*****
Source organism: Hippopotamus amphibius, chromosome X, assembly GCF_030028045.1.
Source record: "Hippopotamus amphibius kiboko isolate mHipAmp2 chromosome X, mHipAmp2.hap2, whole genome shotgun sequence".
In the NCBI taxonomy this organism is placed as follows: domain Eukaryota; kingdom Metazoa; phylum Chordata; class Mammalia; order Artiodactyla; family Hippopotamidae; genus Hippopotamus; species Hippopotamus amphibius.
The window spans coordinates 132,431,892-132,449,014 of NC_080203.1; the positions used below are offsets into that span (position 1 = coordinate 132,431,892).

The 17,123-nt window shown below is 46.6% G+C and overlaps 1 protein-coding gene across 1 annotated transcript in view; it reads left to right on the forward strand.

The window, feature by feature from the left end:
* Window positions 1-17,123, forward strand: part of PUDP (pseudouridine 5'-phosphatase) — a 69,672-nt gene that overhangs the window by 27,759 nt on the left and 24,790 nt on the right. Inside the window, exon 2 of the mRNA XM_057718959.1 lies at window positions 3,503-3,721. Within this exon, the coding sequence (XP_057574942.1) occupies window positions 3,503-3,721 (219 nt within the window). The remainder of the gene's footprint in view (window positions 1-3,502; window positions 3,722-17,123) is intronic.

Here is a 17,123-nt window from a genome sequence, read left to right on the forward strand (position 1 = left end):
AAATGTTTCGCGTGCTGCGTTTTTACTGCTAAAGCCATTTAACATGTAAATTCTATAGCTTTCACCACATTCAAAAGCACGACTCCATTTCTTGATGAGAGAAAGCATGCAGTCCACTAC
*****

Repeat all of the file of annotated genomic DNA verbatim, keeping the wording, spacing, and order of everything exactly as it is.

Source organism: Hippopotamus amphibius, chromosome X, assembly GCF_030028045.1.
Source record: "Hippopotamus amphibius kiboko isolate mHipAmp2 chromosome X, mHipAmp2.hap2, whole genome shotgun sequence".
In the NCBI taxonomy this organism is placed as follows: domain Eukaryota; kingdom Metazoa; phylum Chordata; class Mammalia; order Artiodactyla; family Hippopotamidae; genus Hippopotamus; species Hippopotamus amphibius.
The window spans coordinates 132,431,892-132,449,014 of NC_080203.1; the positions used below are offsets into that span (position 1 = coordinate 132,431,892).

The 17,123-nt window shown below is 46.6% G+C and overlaps 1 protein-coding gene across 1 annotated transcript in view; it reads left to right on the forward strand.

The window, feature by feature from the left end:
* Window positions 1-17,123, forward strand: part of PUDP (pseudouridine 5'-phosphatase) — a 69,672-nt gene that overhangs the window by 27,759 nt on the left and 24,790 nt on the right. Inside the window, exon 2 of the mRNA XM_057718959.1 lies at window positions 3,503-3,721. Within this exon, the coding sequence (XP_057574942.1) occupies window positions 3,503-3,721 (219 nt within the window). The remainder of the gene's footprint in view (window positions 1-3,502; window positions 3,722-17,123) is intronic.

Here is a 17,123-nt window from a genome sequence, read left to right on the forward strand (position 1 = left end):
AAATGTTTCGCGTGCTGCGTTTTTACTGCTAAAGCCATTTAACATGTAAATTCTATAGCTTTCACCACATTCAAAAGCACGACTCCATTTCTTGATGAGAGAAAGCATGCAGTCCACTAC